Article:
This story appears in HYPE magazine #37, available here.

A-Reece: The hero turned villain

The big-hearted bad guy 

Words: Lesiba Mankga

Images: Black Milk Studios & Mishaal Gangaram


How does one begin an introduction to arguably one of the best rappers of our current generation? What would be a fitting introduction to an album that transcends music and exists in the plains of a movie score for the biopic that is A-Reece’s life? The answer is that there isn’t one best way to do it. So, I will simply say this: enjoy the cinematic experience that is the story of the big-hearted bad guy – a sonic biopic directed and curated by A-Reece.


Coming from the hood is somewhat of a double-edged sword, but such is the nature of life, and you have to take the good with the bad and the yin with the yang. I say this because, despite the negative socio-economic connotations that come with life in the townships, there are positive aspects that come with growing up in such an environment. Taken from the saying “We making it out the hood”, there is a sense of brotherhood that comes with being from a place with fewer opportunities. Although this might be in stark contrast to the crab-theory narrative that has been pushed among township communities, the division in townships across the country leads to groups or cliques forming. A-Reece was part of one such crew known as The Wrecking Crew, abbreviated as TWC. “I am just naturally a nice guy, and I wanted to bring everyone with me and give them the opportunity to become as successful as I wanted to be, but along the road, things change and real n*ggas end up alone,” says A-Reece.

The crew formed when A-Reece left his label at the time, Ambitiouz Entertainment, to pursue a career as an independent artist. Although one might think that A-Reece’s career was always set in stone, as destiny would have it, that wasn’t the case at that juncture of his career. Naturally, independence is no easy feat, and it came with its own fair share of trouble; however, that is where the magic existed, and A-Reece created one of the most pivotal projects of his career under those circumstances. With all eyes on him, he released From Me To You & Only You and that album marked the beginning of his reign. “I credit my independent success to me leaving the label as early as I did. If you look at the music I was making before I left the label… I was basically doing everything. They had me rapping in Zulu, they had me doing club records, they had me doing singing records, but looking back at it now, I’m grateful for those moments because they stretched my palette.”

At this time, he was still the big-hearted guy, and that aspect could be felt in his beat selection and lyrical context. The album is filled to the brim with beautiful melodies and singalong tracks, with each track having the potential to be a lead single. On the intro song of the album, ‘The Promise Land’, a much younger and more jovial A-Reece can be heard on the chorus singing, “Okay, now we made it! Roll one with my n*ggas, and I scream out loud, we made it!”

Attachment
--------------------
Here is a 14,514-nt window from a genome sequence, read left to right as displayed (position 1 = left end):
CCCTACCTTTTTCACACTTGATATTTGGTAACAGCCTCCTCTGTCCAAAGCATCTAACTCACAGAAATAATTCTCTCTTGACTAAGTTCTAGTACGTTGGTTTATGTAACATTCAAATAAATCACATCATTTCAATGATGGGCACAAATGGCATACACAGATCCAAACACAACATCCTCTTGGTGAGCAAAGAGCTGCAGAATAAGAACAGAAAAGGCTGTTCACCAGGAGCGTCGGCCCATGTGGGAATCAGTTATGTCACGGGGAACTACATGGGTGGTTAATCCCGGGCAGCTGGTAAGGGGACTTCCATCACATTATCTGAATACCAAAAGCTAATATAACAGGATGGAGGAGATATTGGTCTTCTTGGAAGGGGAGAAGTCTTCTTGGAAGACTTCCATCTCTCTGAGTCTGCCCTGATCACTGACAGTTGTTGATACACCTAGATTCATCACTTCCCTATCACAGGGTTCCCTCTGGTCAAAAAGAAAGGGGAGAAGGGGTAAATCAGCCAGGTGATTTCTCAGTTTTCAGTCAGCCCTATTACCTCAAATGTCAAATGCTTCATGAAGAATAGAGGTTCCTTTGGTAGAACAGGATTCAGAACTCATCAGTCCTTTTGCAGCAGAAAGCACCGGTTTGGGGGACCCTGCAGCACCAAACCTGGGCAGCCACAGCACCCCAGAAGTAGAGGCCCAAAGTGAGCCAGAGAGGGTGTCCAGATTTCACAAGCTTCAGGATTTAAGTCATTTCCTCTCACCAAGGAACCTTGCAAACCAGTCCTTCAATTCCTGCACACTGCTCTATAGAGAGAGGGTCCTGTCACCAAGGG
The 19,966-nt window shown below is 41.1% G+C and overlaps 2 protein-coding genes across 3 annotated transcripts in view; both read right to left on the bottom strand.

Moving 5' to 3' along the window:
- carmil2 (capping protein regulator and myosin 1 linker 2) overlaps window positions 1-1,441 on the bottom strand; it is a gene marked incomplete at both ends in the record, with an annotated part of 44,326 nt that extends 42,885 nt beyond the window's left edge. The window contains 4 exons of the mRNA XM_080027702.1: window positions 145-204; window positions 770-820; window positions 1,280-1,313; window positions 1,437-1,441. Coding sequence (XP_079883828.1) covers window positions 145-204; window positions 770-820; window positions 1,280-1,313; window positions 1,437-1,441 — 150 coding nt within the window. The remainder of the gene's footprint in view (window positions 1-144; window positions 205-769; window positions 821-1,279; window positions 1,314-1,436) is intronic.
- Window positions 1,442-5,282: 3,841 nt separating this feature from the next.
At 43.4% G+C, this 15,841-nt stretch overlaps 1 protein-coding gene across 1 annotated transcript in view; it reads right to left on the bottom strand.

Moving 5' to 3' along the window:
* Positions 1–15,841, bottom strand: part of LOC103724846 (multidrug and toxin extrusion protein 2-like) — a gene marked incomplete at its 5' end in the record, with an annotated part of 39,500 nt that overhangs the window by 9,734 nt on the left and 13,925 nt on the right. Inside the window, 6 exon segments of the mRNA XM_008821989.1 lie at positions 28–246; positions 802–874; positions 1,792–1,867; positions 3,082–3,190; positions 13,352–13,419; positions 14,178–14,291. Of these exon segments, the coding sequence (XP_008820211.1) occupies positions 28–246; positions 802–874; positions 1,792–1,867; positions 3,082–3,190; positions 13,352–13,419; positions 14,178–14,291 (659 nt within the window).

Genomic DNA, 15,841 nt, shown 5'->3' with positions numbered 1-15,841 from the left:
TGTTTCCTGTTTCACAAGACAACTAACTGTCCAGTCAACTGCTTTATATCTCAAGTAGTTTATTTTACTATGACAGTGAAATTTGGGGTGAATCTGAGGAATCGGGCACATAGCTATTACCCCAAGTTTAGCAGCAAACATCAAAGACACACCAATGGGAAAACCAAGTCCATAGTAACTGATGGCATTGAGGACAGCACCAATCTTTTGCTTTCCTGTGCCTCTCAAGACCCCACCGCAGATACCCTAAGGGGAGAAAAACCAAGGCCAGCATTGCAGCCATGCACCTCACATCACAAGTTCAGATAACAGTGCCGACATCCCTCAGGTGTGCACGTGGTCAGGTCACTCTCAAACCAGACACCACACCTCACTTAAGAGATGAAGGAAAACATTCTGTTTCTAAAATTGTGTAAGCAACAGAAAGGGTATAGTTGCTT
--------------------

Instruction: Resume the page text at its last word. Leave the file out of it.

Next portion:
As great as his ascension was, the journey to who A-Reece is today wasn’t a straightforward dash to the end destination. Of all of A-Reece’s albums, none received more criticism than the follow-up to his debut album, Reece Effect. The public lambasted him for his seeming reluctance to collaborate with artists outside of his inner circle. This was a pivotal moment for A-Reece because his big heart may have gotten the best of him.


What makes a villain? What motivates them to behave in a villainous manner? Some of the best villains in films have all had valid reasons for their outlooks on life. The Joker became an erratic figure due to how he was treated in his earlier life, and a similar comparison can be found with A-Reece. He only became a villain as a result of being betrayed by those he trusted dearly. Following the unfortunate split of TWC, A-Reece felt as though he was made out to be a villain by those closest to him. While others were speaking on public platforms about the split of the crew, A-Reece remained silent, and his silence was viewed as an admission of guilt by the public at large. “I realised that I didn’t owe anyone an explanation. I don’t need to confront everyone about what is going on. Sometimes it’s just better to leave things the way they are and let those people expose themselves from a distance,” says A-Reece.

Seemingly tired of all of the controversy and narratives that were imposed on him, A-Reece’s silence grew into contempt and resulted in him embracing his new role as a villain. It is important to note that A-Reece’s transition to the “bad guy” was not immediate. We started to see glimpses of it in his sonic exploration of Today’s Tragedy, Tomorrow’s Memory, commonly referred to as TTTM. “I feel like I am the big-hearted bad guy in real life. Having been part of this industry for the past six or seven years, that’s what I have been turned into (a bad guy), whether it was voluntarily or involuntarily,” says A-Reece.

Let me paint you a picture of A-Reece’s position at the time. Having remained silent throughout the noise that was being made about him, yet again, all eyes were on him as the game was eagerly awaiting his upcoming mixtape. The release of his mixtape caused shock waves throughout the game. No one anticipated A-Reece to come out with an unapologetically rap tape. “I earned my stripes. I went through all of the hurdles and difficulties, and that’s why I can talk my sh*t.”


This was no longer the same A-Reece who was naive to the sinister intentions of people in the City of Gold, that is “Gollywood”. The album saw a more mature A-Reece in contrast to the Reece that we heard on From Me To You & Only You. The production and lyrical subject matter carry more of a brooding nature in comparison to his previous records. Whereas those he formerly associated with went on press runs, A-Reece responded the only way he knew how – through music. TTTM was adored by fans and critics alike, further cementing his place in the figurative rap hall of fame, but paradise wouldn’t last for long…


“When I was a big-hearted guy, I always felt like it was my responsibility to confront the issue or confront whoever the person is that I might have a problem with or the person who has a problem with me,” says A-Reece about being considered a bad guy. Much like the majority of his career, fans were eager to see how A-Reece would follow up his last project, in this case, TTTM. The only thing more difficult than releasing a sophomore album is releasing a sequel to an already perfect product. That is the mountain of a task A-Reece was taking on when he announced that he would be releasing a P2: THE BIG HEARTED BAD GUY. As much as fans were excited by the idea of a sequel, they weren’t sure which A-Reece they would receive on the album and how it would stack up against his debut offering, Paradise.